By Stephen Hampshire, Client Manager, TLF Research
I recommend “This is Service Design Thinking” pretty often, but a client reminded me recently that we’ve never actually reviewed it for Customer Insight. It’s time to set that right. Despite being 8 years old, it remains a useful reference for anyone with an interest in service design and, in particular, in the tools of service design. While we’re at it, we’ll also take a look at its younger sibling “This is Service Design Doing” so we can compare and contrast the two.
If you had to buy only one, which would you buy? That’s actually a surprisingly difficult question to answer. “Doing” has, as the name suggests, a more practical focus on how to actually apply the tools and techniques covered. It also includes the best part of a decade’s worth of slight evolution and development of those tools. Nonetheless, the authors got many things very right with “Thinking”, and it’s hard to beat as a quick reference when you need to look up a particular concept. It’s not a book that you will sit down and read cover to cover, but it is one that you will find yourself reaching for, flicking through, and cribbing from on a regular basis as you jog your memory, look for inspiration, and explain techniques to other people.
To make that difference in approach clear, let’s have a look at the sections on personas from both books excerpted below. In a nutshell, the difference between the two books is that “Thinking” is more of a reference book, organised into neat sections of which by far the most useful is the catalogue of tools. “Doing” takes a slightly different tack, and mainly works through the stages you would go through in a service design project.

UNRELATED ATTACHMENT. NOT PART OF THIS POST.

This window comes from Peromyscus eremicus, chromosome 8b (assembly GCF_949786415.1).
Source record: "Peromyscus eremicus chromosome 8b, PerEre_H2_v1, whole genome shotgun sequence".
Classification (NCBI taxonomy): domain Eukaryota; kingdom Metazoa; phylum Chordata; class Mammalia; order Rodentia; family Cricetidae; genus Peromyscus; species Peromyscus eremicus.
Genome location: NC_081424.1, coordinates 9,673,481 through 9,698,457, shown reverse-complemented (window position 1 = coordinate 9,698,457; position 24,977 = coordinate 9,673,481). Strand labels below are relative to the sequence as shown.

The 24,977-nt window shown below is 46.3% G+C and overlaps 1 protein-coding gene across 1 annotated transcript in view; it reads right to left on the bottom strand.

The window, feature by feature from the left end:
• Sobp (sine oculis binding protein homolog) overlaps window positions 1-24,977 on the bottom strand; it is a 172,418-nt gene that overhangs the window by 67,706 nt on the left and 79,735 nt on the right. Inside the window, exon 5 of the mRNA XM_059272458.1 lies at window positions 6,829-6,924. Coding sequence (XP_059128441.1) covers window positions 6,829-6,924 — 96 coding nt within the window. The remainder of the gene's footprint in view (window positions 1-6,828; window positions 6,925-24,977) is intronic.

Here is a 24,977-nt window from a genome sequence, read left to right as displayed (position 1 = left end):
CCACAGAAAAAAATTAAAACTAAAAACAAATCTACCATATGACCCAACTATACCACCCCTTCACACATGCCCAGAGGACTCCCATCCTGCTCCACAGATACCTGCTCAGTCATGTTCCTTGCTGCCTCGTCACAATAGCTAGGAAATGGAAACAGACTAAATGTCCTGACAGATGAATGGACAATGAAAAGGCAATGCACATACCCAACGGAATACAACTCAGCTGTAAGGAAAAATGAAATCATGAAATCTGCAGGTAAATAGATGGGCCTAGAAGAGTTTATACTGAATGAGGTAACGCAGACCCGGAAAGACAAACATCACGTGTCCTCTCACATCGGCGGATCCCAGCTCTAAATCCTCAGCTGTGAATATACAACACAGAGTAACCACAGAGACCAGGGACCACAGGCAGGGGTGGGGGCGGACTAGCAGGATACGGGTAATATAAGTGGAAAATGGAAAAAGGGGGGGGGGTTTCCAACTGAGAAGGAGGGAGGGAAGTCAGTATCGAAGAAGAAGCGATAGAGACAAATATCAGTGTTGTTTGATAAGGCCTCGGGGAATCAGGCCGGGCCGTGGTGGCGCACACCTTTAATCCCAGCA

This is Service Design Thinking
This is Service Design Doing
This is Service Design Thinking Sections
- What is service design?
- Who are these service designers?
- How does service design work?
- What are the tools of service design?
- Applied service design
- Deep service design thinking
This is Service Design Doing Sections
- Why service design?
- What is service design?
- Basic service design tools
- The core activities of service design
- Service design process and management
- Facilitating workshops
- Making space for service design
- Embedding service design in organizations
It’s much more likely that you’d want to sit down and read it cover to cover, and it makes much clearer how and why you should use the tools and approaches that it outlines. If “Thinking” is a reference book, then “Doing” is more like a course.
So which should you choose? Now that it exists I’d probably start with “Doing” as a more complete picture of the practice of service design, particularly if you are relatively new to the field. I still find myself turning to “Thinking” more often than “Doing”, though, because its list of tools is so well organised and so clearly written.
You might learn more about how to be a service designer from “Doing”, but if you want a neat definition of a service design tool to send to your boss then you’ll get plenty of value from “Thinking” as well – I think you should buy both!